Ensuring non-discrimination towards LGBTIQ persons in education settings
ASC expresses concern over the recent discriminatory remarks of Indonesian Education ministers. We urge government to create safe spaces where LGBTIQ students can learn, do research and share information.
HE Mr. Prof. H. MOHAMAD NASIR, Ph.D.
Minister for Research, Technology and Higher Education
Republic of Indonesia
HE Dr. ANIES BASWEDAN
Minister for Education and Culture
Republic of Indonesia
H.E. JOHNY J. LUMINTANG
Ambassador Extraordinary and Plenipotentiary
Embassy of the Republic of Indonesia
H.E. NUR KHOLIS
National Human Rights Commission of Indonesia (KOMNASHAM)
Subject: Ensuring non-discrimination towards LGBTIQ persons in education settings
We are an organization of lesbian, gay, bisexual, transgender, intersex and queer (LGBTIQ) advocates from different countries in the ASEAN region including Indonesia. Our advocacy is to ensure the protection and promotion of the rights of all LGBTIQ persons as enshrined in international human rights instruments.
We express concern about the recent policy statements of the Indonesian government that have significant repercussions on the rights of LGBTIQ persons. As quoted from the Jakarta Post dated January 25, 2016, the Technology, Research and Higher Education Minister Muhammad Nasir said “[t]he LGBT community should not be allowed to grow or be given room to conduct
its activities. Even more serious is those LGBT members who go into universities with scientific studies, or hold discussion groups.”
Such statement was made in reaction to information about the existence of the Support Group and Resource Center on Sexuality Studies (SGRC) that is based in the University of Indonesia. SGRC has been undertaking research, information sharing as well as peer support counselling for LGBTIQ students.
Meanwhile, an on-line article from Republika.co.id dated January 24, 2016 reported that Minister for Education and Culture Anies Baswedan considered that being LGBT among adolescents is a deviant behavior that goes against religious and cultural values, and the Pancasila. The Minister also urged teachers and parents to teach values to protect children from becoming LGBT.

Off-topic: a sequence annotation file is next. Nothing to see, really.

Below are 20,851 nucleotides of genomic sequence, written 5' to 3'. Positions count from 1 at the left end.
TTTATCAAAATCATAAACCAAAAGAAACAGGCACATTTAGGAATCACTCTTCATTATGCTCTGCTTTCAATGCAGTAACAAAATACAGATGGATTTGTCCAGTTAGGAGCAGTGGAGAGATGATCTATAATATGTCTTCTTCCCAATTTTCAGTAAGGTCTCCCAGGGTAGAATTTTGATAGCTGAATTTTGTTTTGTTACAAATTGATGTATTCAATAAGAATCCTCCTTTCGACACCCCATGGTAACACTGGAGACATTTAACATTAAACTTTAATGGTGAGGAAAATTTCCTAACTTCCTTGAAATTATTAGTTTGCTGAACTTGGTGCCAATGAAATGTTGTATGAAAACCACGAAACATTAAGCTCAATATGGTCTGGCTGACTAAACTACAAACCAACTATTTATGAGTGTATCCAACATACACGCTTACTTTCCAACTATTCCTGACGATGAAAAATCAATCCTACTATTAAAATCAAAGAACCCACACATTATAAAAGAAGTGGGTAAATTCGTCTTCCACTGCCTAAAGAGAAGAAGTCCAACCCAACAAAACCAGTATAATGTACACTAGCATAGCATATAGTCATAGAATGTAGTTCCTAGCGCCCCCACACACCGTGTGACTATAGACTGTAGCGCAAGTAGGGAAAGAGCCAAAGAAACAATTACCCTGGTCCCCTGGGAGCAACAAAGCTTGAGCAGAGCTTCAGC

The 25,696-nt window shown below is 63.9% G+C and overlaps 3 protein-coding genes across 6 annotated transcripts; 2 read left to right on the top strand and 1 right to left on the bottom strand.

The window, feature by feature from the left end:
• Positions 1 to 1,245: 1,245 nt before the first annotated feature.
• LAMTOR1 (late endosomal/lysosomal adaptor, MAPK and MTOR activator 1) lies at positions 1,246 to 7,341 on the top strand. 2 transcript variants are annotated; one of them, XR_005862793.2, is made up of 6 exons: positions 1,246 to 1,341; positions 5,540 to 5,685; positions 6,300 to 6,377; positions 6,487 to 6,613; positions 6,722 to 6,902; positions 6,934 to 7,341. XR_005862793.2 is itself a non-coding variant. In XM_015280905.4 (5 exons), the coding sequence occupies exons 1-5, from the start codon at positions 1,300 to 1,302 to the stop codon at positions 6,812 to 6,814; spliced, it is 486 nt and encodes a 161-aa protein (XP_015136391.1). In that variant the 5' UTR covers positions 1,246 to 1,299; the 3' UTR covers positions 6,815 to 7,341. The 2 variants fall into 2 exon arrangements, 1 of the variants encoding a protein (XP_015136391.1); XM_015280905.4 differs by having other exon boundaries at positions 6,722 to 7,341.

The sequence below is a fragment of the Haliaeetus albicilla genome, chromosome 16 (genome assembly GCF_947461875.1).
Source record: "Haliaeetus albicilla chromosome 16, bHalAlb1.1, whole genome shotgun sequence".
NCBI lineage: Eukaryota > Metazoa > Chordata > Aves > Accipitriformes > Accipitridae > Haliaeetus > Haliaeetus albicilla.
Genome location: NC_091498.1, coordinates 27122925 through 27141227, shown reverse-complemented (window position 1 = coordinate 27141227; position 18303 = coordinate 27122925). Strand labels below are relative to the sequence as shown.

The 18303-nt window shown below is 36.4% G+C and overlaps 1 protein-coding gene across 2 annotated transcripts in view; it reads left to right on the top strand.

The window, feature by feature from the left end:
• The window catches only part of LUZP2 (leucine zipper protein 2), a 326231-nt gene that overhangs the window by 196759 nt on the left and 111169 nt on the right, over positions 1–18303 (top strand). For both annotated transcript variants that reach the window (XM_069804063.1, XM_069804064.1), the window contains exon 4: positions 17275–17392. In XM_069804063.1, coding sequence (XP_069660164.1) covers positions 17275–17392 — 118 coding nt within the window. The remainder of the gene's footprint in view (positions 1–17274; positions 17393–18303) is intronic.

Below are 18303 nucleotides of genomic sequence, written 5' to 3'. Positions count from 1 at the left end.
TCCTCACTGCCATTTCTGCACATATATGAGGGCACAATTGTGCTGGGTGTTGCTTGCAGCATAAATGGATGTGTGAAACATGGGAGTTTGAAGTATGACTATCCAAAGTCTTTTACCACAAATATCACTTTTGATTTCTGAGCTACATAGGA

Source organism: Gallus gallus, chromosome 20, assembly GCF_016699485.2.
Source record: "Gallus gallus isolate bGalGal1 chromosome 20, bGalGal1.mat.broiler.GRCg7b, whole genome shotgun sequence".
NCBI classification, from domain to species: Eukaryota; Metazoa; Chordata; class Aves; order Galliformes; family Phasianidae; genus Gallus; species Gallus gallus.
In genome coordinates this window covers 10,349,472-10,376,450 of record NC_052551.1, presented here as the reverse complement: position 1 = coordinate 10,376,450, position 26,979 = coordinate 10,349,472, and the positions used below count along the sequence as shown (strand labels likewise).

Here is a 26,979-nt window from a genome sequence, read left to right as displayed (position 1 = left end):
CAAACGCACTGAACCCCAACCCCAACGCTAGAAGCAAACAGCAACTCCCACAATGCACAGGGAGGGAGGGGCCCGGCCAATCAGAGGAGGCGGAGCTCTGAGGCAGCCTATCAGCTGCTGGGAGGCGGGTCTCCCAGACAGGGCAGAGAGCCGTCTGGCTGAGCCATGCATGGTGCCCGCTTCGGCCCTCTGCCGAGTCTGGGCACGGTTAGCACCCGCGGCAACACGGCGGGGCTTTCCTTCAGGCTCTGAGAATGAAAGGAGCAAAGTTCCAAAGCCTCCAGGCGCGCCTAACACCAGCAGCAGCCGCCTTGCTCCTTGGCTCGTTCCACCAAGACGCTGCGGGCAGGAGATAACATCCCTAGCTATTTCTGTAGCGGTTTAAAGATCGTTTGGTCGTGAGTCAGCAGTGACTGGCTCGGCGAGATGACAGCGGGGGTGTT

We are concerned that such pronouncements resulted to fear and intimidation amongst LGBTIQ students across Indonesia. We think that as a result of such discriminatory remarks, Indonesia runs the risk of committing breaches to its human rights obligations the right to non-discrimination, the right to education, and the right to protection from violence. We have already received information about students who refuse to attend classes out of fear of discrimination or violence.
It should be noted that Indonesia has previous cases of violence against LGBTIQ people. On November 20, 2014, the Jaringan Perempuan Yogyakarta (Yogyakarta Women Network) organized a Transgender Day of Remembrance (TDoR) memorial in Yogyakarta to commemorate the lives of transgender persons lost due to hate crime and violence. The event that began at 8pm went on peacefully until disrupted by the 3 strangers who claimed to be police officers. The strangers violently dispersed the attendees and attacked 6 attendees, some were hit using a bamboo stick. Such case remains unresolved.
We recognize that the 2012 Higher Education Law (No. 2012/2012) affirms that the higher education system must be guided by the following principles, including, democracy and justice, and non-discrimination by holding high human rights, religious values, cultural values, plurality, unity and integrity of the nation.
We also recognize that the 1999 Law Concerning Human Rights (No. 39/1999) affirms that everyone has “the right without any discrimination, to protection of human rights and obligations” (Article 3.3). The law also recognizes that non-discrimination is essential in guaranteeing a person’s “right to protection of his [or her] self-development, to obtain an
education, to educate himself [or herself], and to improve the quality of his [or her] life…in accordance with his[/her] human rights” (Article 12).
In this regard, we request the government to undertake proactive measures to guarantee the rights of LGBTIQ persons in all education settings. We recommend that the government issues a policy directive to ensure all education/academic institutions to provide a safe space for students and academics to exchange views, undertake research and receive academic information about LGBTIQ issues. We recommend that the government in partnership with the Commission on Human Rights of Indonesia creates a monitoring, reporting and response mechanism to ensure that LGBT students and teachers facing discrimination and violence are provided with immediate response and support.
We believe that having a safe space for LGBTIQ persons in schools strengthens the Indonesian government’s efforts to maintain a diverse and plural Indonesian society.
Ryan V. Silverio
ASEAN SOGIE Caucus
53-B Maliksi Street,
Barangay Pinyahan, Quezon City
(ASEAN SOGIE Caucus is a regional coalition of organizations and individual human rights defenders from 8 ASEAN Countries. We advocating for LGBTIQ rights in the ASEAN region. Our secretariat is based in Quezon City, Philippines.)